U.S. private employers added more jobs than expected last month, though the lack of robust labour market growth reinforced the U.S. Federal Reserve's expectations for moderate economic growth.
The ADP National Employment Report showed on Wednesday the economy's private sector added 110,000 jobs in October, topping economists' expectations for a gain of 101,000 jobs. ADP also increased September's job additions, to a gain of 116,000 from the previously reported 91,000.
The Fed gave a moderately brighter economic outlook at the end of its two-day meeting, saying economic growth strengthened somewhat in the third quarter as temporary factors reversed.
Still, the central bank flagged risks to growth and said it continued to expect a moderate pace of economic growth over the coming quarters with the jobless rate declining only gradually.
There is a recognition that things have improved as they had expected. It's a relief more than anything else. We are clearly not out of the woods, said Mark Luschini, chief investment strategist at Janney Montgomery Scott in Philadelphia, of the Fed statement.
Fears the U.S. economy could be heading for another recession have ebbed in recent months as growth accelerated in the third quarter after a weak first-half performance.
Stubbornly high unemployment remains a major challenge, however, for a recovery that is fragile.
Wall Street stock indexes held gains following the statement, while the dollar trimmed losses against the euro and Treasuries prices slightly extended declines.
Analysts will get more clarity on the Fed's outlook for the economy when it releases quarterly economic forecasts at 2 p.m. EDT (1800 GMT), followed shortly after by a news conference with Fed Chairman Ben Bernanke.
The ADP figures came ahead of the government's much more comprehensive labour market report on Friday, which includes both public and private sector employment.
That report is expected to show a rise in overall nonfarm payrolls of 95,000 last month, based on a Reuters poll of analysts, and a rise in private payrolls of 120,000. The unemployment rate is seen holding steady at 9.1 percent.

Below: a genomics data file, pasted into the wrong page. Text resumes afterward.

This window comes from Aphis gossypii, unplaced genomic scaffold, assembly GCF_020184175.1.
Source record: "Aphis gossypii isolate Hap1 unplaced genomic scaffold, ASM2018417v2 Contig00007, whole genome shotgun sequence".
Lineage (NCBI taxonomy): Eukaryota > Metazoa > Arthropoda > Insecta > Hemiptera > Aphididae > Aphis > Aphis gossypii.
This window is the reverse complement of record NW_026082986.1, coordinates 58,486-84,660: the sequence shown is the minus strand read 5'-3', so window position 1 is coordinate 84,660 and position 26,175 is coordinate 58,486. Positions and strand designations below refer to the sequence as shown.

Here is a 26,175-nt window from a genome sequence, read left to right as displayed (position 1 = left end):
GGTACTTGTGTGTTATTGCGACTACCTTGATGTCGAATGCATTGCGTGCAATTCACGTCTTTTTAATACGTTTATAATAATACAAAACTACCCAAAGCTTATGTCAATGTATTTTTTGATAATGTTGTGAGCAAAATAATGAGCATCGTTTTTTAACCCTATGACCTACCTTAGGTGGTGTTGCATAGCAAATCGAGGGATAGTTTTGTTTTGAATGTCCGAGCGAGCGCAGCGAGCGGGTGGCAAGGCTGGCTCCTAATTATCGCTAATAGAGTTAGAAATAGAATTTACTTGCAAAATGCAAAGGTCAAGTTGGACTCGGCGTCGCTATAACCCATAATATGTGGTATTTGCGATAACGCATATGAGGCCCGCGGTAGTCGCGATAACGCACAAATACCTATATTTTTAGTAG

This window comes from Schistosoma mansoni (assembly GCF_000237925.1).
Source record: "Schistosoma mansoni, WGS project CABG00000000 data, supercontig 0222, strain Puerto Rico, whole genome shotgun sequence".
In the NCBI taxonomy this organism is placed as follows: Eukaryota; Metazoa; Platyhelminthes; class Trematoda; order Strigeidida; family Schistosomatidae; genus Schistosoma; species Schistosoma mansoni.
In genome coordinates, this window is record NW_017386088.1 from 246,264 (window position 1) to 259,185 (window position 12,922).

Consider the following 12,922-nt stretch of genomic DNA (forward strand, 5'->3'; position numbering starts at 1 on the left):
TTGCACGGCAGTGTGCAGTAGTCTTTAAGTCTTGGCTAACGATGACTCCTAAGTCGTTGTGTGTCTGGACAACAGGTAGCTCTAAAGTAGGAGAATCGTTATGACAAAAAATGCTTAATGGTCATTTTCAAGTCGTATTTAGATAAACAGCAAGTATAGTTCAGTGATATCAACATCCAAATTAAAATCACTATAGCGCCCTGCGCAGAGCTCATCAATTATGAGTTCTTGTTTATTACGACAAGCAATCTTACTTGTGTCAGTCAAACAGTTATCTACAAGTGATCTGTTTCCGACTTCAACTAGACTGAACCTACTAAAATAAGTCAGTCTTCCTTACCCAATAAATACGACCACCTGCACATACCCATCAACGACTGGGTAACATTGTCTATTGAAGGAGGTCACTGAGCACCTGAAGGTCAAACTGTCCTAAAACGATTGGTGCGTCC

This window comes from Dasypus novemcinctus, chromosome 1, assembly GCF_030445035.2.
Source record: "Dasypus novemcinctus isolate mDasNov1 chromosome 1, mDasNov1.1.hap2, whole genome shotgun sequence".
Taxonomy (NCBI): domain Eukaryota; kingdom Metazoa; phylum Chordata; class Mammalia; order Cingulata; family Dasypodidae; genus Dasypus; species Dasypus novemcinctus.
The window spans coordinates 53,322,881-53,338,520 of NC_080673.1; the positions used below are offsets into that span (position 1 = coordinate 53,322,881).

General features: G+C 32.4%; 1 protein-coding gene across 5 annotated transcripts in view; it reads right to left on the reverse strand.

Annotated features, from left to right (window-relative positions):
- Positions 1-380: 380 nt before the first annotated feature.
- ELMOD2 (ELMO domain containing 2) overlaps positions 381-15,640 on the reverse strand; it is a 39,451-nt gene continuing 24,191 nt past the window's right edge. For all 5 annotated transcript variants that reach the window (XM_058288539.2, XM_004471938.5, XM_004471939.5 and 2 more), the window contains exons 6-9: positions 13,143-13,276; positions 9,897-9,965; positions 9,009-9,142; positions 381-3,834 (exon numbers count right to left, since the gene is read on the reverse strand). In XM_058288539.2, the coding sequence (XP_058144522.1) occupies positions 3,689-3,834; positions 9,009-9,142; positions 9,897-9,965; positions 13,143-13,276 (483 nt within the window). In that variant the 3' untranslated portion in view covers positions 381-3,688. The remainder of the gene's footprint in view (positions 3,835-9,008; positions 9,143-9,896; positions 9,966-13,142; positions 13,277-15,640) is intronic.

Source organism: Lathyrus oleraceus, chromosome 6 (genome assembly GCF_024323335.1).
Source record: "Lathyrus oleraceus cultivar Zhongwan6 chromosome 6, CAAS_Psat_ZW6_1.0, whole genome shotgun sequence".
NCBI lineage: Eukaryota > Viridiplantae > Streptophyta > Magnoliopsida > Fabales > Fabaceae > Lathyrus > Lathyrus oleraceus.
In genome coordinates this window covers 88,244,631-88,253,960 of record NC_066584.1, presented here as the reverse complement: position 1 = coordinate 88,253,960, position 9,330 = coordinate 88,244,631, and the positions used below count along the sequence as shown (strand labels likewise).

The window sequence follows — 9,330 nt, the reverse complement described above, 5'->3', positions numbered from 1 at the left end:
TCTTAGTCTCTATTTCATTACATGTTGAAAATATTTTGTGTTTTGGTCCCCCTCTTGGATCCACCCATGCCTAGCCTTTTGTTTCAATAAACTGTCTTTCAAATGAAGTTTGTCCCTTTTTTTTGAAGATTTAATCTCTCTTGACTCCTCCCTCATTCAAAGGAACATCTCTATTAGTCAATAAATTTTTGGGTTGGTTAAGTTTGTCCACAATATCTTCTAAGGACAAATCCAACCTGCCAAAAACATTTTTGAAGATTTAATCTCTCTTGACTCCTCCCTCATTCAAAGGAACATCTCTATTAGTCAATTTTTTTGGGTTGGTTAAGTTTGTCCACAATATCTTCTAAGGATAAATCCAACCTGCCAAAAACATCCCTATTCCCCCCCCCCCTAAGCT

Economists often refer to the ADP report to fine-tune their expectations for the payrolls numbers, though it is not always accurate in predicting the outcome. Analysts said the release would not likely prompt major readjustments to Friday's forecasts.
It portrays a job market that's improved a bit since earlier in the summer. But we're still not generating the kind of job growth that's going to be enough to bring down the unemployment rate quickly, said David Resler, chief economist at Nomura Securities in New York.
Private sector job gains came from small and medium-size businesses, which added 58,000 and 53,000 jobs, respectively. Large businesses shed 1,000 positions. The report is jointly developed with Macroeconomic Advisers LLC.
Earlier on Wednesday a separate report showed the number of planned layoffs at U.S. firms dropped in October after hitting a more than 2-year high the month before, while seasonal positions pushed hiring plans sharply higher.
Employers announced 42,759 planned job cuts last month, tumbling 63.1 percent from 115,730 the month before, according to the report from consultants Challenger, Gray & Christmas, Inc. It was the lowest level in four months.
Hiring plans surged to 159,177 jobs last month from 76,551 in September as companies announced seasonal positions. Retail jobs led the way with 133,940 openings.
In housing data, applications for U.S. home mortgages were little changed last week as purchase demand improved but refinancing activity stagnated, an industry group said.
The Mortgage Bankers Association's seasonally adjusted gauge of loan requests for home purchases rose 1.8 percent, while the index of refinancing applications was off 0.2 percent. The overall index of mortgage application activity edged up 0.2 percent.
(Editing by Padraic Cassidy)